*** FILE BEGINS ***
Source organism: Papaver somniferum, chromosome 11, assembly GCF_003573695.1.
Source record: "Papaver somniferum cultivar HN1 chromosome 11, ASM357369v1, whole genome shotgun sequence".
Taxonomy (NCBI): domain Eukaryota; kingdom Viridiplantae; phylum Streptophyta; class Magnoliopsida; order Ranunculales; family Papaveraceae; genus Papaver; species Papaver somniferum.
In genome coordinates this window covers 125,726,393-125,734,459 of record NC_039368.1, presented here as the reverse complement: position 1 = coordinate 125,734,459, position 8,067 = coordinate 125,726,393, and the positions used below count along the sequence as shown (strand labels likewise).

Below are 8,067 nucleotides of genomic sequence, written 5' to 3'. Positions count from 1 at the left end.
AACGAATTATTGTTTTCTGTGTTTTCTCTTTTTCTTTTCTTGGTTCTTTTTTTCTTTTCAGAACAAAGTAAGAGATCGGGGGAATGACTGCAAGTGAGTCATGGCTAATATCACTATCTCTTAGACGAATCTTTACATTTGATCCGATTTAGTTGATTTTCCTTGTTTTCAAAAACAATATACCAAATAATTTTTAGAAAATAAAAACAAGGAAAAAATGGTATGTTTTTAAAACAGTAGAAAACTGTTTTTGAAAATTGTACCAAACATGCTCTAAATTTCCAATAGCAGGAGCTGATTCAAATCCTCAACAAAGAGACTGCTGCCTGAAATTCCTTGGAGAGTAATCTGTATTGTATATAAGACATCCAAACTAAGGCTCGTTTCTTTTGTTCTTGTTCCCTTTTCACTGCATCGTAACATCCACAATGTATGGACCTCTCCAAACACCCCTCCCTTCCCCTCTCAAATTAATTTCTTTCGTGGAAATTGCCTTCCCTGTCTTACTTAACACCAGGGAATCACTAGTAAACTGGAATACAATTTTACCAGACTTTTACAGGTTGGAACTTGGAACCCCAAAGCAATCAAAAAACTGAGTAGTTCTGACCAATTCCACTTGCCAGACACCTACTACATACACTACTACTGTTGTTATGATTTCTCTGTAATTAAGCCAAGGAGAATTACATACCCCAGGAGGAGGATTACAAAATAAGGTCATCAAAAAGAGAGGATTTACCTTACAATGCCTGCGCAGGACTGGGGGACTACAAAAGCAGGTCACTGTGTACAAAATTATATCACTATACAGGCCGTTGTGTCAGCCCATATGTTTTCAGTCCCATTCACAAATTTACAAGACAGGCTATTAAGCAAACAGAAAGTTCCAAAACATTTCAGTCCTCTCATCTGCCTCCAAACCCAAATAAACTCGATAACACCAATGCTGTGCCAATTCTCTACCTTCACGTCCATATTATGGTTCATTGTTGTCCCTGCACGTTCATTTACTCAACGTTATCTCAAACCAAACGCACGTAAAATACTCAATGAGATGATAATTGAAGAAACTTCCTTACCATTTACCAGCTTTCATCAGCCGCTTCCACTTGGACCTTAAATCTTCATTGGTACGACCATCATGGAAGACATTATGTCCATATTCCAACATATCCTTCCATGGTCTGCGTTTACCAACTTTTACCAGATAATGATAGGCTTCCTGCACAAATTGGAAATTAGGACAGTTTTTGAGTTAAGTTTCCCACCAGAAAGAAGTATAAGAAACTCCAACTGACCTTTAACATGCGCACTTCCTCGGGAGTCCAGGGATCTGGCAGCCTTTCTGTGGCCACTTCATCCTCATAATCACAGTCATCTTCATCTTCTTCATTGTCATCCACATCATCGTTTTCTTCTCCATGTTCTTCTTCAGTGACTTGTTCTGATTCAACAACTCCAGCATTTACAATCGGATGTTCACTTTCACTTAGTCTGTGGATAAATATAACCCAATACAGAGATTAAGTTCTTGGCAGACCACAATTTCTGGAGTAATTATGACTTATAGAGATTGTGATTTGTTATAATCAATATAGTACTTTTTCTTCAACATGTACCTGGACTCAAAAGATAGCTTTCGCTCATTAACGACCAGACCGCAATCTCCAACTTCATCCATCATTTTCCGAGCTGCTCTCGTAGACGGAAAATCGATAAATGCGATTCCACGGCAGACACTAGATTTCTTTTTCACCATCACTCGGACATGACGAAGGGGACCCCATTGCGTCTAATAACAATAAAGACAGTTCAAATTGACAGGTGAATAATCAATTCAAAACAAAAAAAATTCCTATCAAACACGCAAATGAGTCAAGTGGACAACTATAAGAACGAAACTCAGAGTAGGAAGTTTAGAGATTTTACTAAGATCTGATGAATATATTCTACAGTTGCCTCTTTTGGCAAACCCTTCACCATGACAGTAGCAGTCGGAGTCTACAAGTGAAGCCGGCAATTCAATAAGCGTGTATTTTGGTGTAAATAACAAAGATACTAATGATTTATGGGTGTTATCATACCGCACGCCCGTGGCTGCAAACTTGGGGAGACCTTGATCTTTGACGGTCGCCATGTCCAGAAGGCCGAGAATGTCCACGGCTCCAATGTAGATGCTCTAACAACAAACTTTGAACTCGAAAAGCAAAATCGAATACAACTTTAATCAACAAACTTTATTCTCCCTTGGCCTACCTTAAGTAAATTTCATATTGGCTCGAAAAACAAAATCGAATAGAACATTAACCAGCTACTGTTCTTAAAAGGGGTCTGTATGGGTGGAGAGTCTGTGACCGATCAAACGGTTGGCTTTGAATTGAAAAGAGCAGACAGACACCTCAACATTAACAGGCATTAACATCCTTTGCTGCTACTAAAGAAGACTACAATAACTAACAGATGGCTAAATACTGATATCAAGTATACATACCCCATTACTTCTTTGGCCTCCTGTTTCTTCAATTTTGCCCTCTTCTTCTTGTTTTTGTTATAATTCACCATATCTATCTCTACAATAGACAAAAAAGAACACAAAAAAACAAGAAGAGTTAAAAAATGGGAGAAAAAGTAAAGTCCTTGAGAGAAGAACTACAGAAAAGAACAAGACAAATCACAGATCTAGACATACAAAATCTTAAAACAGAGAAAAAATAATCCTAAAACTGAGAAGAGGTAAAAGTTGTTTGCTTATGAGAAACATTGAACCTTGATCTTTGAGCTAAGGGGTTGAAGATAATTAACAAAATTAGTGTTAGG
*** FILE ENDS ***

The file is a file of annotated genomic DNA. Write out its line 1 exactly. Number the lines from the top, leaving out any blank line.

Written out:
Source organism: Papaver somniferum, chromosome 11, assembly GCF_003573695.1.